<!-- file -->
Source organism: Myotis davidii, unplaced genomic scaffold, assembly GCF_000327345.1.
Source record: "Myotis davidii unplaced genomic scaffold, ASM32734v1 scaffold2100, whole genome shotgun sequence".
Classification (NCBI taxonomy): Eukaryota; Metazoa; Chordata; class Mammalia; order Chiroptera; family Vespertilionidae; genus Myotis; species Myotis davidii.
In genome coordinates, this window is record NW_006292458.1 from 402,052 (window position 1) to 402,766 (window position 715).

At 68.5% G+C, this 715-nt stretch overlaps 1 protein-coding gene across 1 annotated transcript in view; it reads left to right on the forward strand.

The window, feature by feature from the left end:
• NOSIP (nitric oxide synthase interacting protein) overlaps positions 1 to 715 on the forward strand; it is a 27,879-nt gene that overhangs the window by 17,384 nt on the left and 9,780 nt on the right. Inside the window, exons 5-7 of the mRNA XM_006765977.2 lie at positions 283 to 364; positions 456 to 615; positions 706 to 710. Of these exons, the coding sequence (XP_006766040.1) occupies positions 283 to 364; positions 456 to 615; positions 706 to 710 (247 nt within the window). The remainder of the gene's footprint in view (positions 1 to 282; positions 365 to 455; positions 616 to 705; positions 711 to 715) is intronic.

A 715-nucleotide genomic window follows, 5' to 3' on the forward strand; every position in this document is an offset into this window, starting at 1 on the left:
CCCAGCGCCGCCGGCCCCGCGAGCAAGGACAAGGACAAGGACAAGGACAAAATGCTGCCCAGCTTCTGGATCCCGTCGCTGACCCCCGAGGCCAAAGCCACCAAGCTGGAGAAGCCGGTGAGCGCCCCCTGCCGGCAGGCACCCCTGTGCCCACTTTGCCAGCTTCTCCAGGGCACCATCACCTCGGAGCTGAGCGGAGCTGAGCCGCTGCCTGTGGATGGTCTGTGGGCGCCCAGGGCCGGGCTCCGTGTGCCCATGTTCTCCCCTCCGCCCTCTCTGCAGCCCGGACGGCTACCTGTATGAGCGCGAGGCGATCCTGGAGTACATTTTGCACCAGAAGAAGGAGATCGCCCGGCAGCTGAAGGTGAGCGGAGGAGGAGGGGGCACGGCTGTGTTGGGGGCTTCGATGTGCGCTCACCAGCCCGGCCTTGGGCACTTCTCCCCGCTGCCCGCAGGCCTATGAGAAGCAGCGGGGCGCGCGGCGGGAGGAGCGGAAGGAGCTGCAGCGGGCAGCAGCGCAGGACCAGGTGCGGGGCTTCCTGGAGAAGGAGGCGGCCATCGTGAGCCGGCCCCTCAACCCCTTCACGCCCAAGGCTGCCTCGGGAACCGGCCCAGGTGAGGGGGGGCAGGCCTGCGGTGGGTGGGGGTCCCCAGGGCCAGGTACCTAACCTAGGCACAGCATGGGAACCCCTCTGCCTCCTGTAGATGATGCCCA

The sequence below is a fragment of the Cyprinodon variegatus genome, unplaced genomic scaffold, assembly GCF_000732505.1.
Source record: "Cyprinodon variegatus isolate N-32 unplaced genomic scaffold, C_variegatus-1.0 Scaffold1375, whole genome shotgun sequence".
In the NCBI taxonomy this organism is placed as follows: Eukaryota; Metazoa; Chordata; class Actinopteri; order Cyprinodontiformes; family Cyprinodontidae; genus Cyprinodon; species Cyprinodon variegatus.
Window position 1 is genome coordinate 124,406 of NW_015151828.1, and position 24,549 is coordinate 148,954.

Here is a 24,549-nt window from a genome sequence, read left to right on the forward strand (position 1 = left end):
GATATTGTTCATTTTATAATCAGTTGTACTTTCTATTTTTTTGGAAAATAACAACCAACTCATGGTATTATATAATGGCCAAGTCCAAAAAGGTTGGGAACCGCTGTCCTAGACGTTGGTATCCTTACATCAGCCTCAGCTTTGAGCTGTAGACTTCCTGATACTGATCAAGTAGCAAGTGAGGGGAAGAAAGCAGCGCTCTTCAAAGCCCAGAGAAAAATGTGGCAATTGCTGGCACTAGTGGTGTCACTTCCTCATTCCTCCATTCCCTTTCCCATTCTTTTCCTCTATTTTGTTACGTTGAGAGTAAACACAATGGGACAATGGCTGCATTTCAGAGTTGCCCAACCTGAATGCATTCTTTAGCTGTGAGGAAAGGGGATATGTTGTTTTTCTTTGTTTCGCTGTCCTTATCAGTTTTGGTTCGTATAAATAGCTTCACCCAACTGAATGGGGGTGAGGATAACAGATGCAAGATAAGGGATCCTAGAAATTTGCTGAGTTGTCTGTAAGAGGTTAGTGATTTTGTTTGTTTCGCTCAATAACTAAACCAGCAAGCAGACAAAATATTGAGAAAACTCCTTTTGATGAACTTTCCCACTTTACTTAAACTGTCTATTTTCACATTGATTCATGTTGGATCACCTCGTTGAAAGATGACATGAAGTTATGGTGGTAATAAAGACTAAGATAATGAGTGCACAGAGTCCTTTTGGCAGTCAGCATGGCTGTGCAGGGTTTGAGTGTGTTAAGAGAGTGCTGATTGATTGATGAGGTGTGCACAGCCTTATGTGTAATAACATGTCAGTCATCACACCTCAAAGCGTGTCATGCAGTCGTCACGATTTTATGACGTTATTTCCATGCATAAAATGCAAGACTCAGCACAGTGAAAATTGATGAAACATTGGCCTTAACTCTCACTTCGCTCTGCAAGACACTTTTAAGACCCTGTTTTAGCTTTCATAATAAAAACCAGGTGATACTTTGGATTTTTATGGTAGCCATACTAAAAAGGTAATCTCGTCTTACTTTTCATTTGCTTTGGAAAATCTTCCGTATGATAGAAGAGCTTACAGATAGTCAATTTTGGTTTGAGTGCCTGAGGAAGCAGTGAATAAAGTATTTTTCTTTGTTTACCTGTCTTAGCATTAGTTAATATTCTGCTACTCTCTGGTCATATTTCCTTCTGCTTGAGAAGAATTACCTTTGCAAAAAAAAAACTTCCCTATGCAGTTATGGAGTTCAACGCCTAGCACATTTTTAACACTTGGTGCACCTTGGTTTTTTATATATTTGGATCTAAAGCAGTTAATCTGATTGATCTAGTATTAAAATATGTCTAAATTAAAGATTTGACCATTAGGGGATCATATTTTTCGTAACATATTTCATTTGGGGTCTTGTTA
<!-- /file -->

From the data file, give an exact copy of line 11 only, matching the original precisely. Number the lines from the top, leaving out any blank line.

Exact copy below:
Source record: "Cyprinodon variegatus isolate N-32 unplaced genomic scaffold, C_variegatus-1.0 Scaffold1375, whole genome shotgun sequence".